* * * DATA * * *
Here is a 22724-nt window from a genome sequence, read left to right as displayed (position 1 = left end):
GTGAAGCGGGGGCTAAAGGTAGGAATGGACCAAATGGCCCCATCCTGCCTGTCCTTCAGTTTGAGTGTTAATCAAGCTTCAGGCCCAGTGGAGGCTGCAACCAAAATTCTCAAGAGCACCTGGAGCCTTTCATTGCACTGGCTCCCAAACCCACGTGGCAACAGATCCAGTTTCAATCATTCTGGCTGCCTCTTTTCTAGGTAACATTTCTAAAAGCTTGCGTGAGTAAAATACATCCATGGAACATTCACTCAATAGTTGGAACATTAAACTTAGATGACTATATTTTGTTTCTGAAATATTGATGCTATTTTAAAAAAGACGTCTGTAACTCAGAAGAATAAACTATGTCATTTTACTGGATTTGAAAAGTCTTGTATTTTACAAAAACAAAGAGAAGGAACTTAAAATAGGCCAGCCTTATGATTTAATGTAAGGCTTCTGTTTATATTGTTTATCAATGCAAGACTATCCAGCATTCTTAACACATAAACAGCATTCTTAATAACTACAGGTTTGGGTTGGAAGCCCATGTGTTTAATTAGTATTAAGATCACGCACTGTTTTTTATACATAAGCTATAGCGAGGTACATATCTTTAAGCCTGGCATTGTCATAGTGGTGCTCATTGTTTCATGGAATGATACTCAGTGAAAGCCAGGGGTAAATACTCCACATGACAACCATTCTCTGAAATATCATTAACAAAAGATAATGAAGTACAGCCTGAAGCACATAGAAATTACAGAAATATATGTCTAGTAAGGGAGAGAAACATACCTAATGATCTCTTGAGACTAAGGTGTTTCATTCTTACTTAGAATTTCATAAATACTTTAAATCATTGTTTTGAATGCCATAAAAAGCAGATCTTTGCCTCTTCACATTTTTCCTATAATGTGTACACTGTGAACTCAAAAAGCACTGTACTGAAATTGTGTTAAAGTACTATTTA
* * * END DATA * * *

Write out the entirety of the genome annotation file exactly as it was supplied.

Here is a 22724-nt window from a genome sequence, read left to right as displayed (position 1 = left end):
GTGAAGCGGGGGCTAAAGGTAGGAATGGACCAAATGGCCCCATCCTGCCTGTCCTTCAGTTTGAGTGTTAATCAAGCTTCAGGCCCAGTGGAGGCTGCAACCAAAATTCTCAAGAGCACCTGGAGCCTTTCATTGCACTGGCTCCCAAACCCACGTGGCAACAGATCCAGTTTCAATCATTCTGGCTGCCTCTTTTCTAGGTAACATTTCTAAAAGCTTGCGTGAGTAAAATACATCCATGGAACATTCACTCAATAGTTGGAACATTAAACTTAGATGACTATATTTTGTTTCTGAAATATTGATGCTATTTTAAAAAAGACGTCTGTAACTCAGAAGAATAAACTATGTCATTTTACTGGATTTGAAAAGTCTTGTATTTTACAAAAACAAAGAGAAGGAACTTAAAATAGGCCAGCCTTATGATTTAATGTAAGGCTTCTGTTTATATTGTTTATCAATGCAAGACTATCCAGCATTCTTAACACATAAACAGCATTCTTAATAACTACAGGTTTGGGTTGGAAGCCCATGTGTTTAATTAGTATTAAGATCACGCACTGTTTTTTATACATAAGCTATAGCGAGGTACATATCTTTAAGCCTGGCATTGTCATAGTGGTGCTCATTGTTTCATGGAATGATACTCAGTGAAAGCCAGGGGTAAATACTCCACATGACAACCATTCTCTGAAATATCATTAACAAAAGATAATGAAGTACAGCCTGAAGCACATAGAAATTACAGAAATATATGTCTAGTAAGGGAGAGAAACATACCTAATGATCTCTTGAGACTAAGGTGTTTCATTCTTACTTAGAATTTCATAAATACTTTAAATCATTGTTTTGAATGCCATAAAAAGCAGATCTTTGCCTCTTCACATTTTTCCTATAATGTGTACACTGTGAACTCAAAAAGCACTGTACTGAAATTGTGTTAAAGTACTATTTA